Mama Zeny and Breast Cancer Awareness Month

Published 10:40 pm Friday, October 5, 2018

By Chris Quilpa

Besides orange for pumpkins, what other color symbol is prevalent during the month of October? The pink ribbon.

This piece is dedicated to all men and women who lost their lives because of breast cancer. It is especially dedicated in honor of the memory of my mother-in-law, Mama Zeny, a pharmacist-instructor turned community leader-vice mayor, who succumbed to breast cancer almost three decades ago in the Philippines.

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Having been a member of a medically-oriented Filipino-Chinese family (her two brothers, Uncle Oscar and Uncle Constancio were both doctors of medicine in the United States), Mama Zeny married my late father-in-law, Gody, a retired family physician, who took care of her during and after treatment.

Mama Zeny did have a mastectomy and chemotherapy afterwards, but the cancer had metastasized.

Had she lived through the years, Mama Zeny would have witnessed how her two grandchildren, Andrew and Christine, have grown to become independent, young adults who are doing well in their respective professions (an IT instructor and stage actor, and a school counselor, respectively), making a difference in others’ lives. She would have been so happy and proud to have witnessed the wedding of my daughter, her granddaughter, Christine, and my son-in-law, Robbie, who is an IT network coordinator/administrator. She would have been enjoying her golden years in active retirement, traveling back and forth from the Philippines to the United States, specifically Virginia.

But breast cancer cut short her earthly, professional and productive life. She was 58.

October is Breast Cancer Awareness Month, an annual international health campaign, founded in 1985, by various breast cancer charities, to increase awareness of the disease and to raise funds for research and education into its cause, prevention, diagnosis, treatment and cure.

This observance highlights the importance of early detection (the key to cancer survival), prevention and protection from breast cancer and other related abnormalities. It also offers information and support to those affected by breast cancer.

According to the American Cancer Society, breast cancer is still the second-leading cause of cancer death in women, second only to lung cancer.

The society estimates there are more than 3.1 million people in the United States with a history of breast cancer. This includes women still being treated and those who have completed treatment.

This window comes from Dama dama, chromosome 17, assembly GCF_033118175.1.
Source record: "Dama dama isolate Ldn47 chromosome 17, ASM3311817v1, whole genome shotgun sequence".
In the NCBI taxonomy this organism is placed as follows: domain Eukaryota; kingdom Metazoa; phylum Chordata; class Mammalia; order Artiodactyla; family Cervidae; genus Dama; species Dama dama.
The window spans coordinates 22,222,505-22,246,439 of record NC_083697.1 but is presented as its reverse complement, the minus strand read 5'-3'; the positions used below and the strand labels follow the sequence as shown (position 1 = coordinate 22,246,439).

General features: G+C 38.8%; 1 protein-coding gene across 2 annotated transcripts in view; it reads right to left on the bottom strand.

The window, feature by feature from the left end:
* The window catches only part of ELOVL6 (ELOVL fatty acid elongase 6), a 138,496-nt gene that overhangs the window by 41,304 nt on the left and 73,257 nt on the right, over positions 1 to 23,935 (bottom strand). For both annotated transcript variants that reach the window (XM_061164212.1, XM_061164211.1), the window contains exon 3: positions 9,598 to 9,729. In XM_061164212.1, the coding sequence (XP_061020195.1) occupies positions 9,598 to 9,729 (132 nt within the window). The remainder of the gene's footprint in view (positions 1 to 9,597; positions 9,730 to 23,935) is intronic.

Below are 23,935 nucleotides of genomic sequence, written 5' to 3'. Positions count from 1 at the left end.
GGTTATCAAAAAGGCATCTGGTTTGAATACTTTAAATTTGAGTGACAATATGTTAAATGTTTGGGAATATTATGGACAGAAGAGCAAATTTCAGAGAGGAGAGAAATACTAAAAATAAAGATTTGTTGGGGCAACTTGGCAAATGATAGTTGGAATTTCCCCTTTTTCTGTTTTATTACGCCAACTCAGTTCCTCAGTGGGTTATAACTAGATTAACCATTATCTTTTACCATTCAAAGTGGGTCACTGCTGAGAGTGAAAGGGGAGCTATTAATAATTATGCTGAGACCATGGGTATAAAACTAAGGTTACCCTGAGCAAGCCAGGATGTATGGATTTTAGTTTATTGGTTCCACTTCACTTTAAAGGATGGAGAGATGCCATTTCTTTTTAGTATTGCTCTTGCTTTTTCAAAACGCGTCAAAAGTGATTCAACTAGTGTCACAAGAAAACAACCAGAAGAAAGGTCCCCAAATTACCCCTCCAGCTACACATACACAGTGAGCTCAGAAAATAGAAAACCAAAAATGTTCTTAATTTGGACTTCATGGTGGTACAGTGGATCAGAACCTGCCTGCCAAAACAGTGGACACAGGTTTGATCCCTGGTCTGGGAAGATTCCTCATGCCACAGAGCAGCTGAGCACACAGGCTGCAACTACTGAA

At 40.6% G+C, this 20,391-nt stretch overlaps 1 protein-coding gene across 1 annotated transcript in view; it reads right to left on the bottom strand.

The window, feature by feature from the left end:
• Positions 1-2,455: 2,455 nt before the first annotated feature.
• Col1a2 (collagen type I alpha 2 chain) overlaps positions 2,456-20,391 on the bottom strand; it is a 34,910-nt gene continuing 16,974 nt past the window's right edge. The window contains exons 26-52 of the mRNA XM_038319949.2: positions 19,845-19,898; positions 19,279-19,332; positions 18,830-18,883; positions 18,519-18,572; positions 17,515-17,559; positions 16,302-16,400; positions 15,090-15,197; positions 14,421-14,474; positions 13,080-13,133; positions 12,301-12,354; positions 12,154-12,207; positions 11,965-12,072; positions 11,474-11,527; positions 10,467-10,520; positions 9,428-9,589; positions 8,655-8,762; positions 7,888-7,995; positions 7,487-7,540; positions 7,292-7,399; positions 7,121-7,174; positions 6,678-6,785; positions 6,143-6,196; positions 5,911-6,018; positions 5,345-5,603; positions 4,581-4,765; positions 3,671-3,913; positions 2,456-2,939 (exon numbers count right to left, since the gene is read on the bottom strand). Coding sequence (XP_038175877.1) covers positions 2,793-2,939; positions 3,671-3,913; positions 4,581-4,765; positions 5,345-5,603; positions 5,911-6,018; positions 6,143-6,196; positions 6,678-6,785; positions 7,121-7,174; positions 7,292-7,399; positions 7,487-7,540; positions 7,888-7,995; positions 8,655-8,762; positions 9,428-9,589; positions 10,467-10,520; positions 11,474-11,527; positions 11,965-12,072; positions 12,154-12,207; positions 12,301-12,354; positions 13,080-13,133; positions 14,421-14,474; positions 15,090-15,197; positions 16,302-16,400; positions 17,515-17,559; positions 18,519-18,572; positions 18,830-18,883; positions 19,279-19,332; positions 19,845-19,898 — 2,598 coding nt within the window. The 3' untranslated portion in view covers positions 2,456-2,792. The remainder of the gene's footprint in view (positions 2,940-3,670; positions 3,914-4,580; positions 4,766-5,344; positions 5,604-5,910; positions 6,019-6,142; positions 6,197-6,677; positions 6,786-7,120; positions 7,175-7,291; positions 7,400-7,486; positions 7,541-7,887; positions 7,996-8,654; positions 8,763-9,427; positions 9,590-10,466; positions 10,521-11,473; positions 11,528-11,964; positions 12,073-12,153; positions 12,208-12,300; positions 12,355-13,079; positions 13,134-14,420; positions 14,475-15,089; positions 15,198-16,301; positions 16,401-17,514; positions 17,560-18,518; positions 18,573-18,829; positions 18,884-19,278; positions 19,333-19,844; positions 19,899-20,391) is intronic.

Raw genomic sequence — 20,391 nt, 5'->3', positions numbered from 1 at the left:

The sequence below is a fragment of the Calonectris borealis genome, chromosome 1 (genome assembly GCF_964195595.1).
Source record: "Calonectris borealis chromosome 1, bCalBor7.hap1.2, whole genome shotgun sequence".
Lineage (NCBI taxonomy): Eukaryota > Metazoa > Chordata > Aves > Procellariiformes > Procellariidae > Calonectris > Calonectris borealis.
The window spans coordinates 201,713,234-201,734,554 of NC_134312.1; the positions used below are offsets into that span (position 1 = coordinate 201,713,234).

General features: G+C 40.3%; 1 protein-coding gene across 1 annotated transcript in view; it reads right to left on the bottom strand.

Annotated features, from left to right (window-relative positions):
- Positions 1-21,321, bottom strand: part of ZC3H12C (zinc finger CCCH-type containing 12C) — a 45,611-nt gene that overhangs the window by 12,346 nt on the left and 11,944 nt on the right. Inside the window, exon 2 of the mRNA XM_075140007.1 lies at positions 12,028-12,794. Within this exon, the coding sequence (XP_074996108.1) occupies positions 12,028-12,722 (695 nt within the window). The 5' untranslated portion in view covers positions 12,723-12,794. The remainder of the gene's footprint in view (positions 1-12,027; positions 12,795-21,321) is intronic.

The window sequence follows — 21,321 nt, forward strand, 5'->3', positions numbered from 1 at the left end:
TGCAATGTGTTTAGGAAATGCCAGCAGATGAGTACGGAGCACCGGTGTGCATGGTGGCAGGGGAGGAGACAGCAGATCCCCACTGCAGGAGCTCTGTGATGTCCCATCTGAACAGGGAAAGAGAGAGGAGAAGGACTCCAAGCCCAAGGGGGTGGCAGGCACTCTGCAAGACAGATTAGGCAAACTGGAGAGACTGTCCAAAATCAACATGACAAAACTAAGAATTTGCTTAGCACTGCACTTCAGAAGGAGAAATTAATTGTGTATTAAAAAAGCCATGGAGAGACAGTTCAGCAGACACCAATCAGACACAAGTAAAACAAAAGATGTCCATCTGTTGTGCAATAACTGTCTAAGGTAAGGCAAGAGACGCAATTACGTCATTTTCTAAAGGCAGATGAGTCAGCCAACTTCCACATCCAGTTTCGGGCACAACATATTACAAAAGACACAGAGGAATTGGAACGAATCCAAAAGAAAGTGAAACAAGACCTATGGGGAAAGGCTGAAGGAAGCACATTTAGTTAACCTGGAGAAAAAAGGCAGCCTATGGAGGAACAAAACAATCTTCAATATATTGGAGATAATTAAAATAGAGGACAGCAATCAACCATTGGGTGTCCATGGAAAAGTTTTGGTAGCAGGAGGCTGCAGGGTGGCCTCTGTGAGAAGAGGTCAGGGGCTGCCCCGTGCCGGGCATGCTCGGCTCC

With increased awareness, education and research, as well as early detection through screening and improved treatment, a woman’s risk of dying of breast cancer dropped 39 percent between the late 1980s and 2015, translating into more than 300,000 breast cancer deaths avoided during that time.

Limited but accumulating research indicates several factors increase the risk of breast cancer in women: alcohol consumption, obesity and smoking.

Alcohol consumption increases the risk of breast cancer in women by about 7 to 10 percent for each one drink of alcohol consumed per day on average. Women who have two to three alcoholic drinks per day have a 20 percent higher risk of breast cancer compared to non-drinkers.

Obesity increases the risk of post-menopausal breast cancer, with 1.5 times higher in overweight women and about 2 times higher in obese women than in lean women. Smoking may slightly increase breast cancer risk, particularly long-term, heavy smoking and among women who start smoking before the first pregnancy.

Meanwhile, there’s a growing evidence suggesting that women who exercise regularly have a 10 to 25 percent lower risk of breast cancer compared to women who are inactive, with stronger evidence for post-menopausal than pre-menopausal women.

The American Cancer Society has set guidelines for early breast cancer detection. Women ages 40 to 44 should have the choice to start annual breast cancer screening or baseline mammograms. Women ages 45 to 54 should get mammograms every year. Women 55 and older should switch to mammograms every two years, or can continue yearly screening, per their doctor’s recommendation.

Women at high risk should have a regular mammography, as per their doctor’s advice or recommendation. Women in their 20s and 30s should have a clinical breast exam every three years and every year for women 40 years old and over. For women starting in their 20s, a monthly breast self-exam is an option. Women should know how their breasts normally feel and should report promptly to their doctor or health care provider any unusual breast pain or significant change in appearance, size and color.

One of the best tools to detect breast cancer or abnormality is the routine mammography. If you haven’t had one, visit your doctor and request or obtain a referral to have a mammogram.

For more information about National Breast Cancer Awareness Month, visit

Chris A. Quilpa, a retired U.S. Navy veteran, lives in Suffolk. Email him at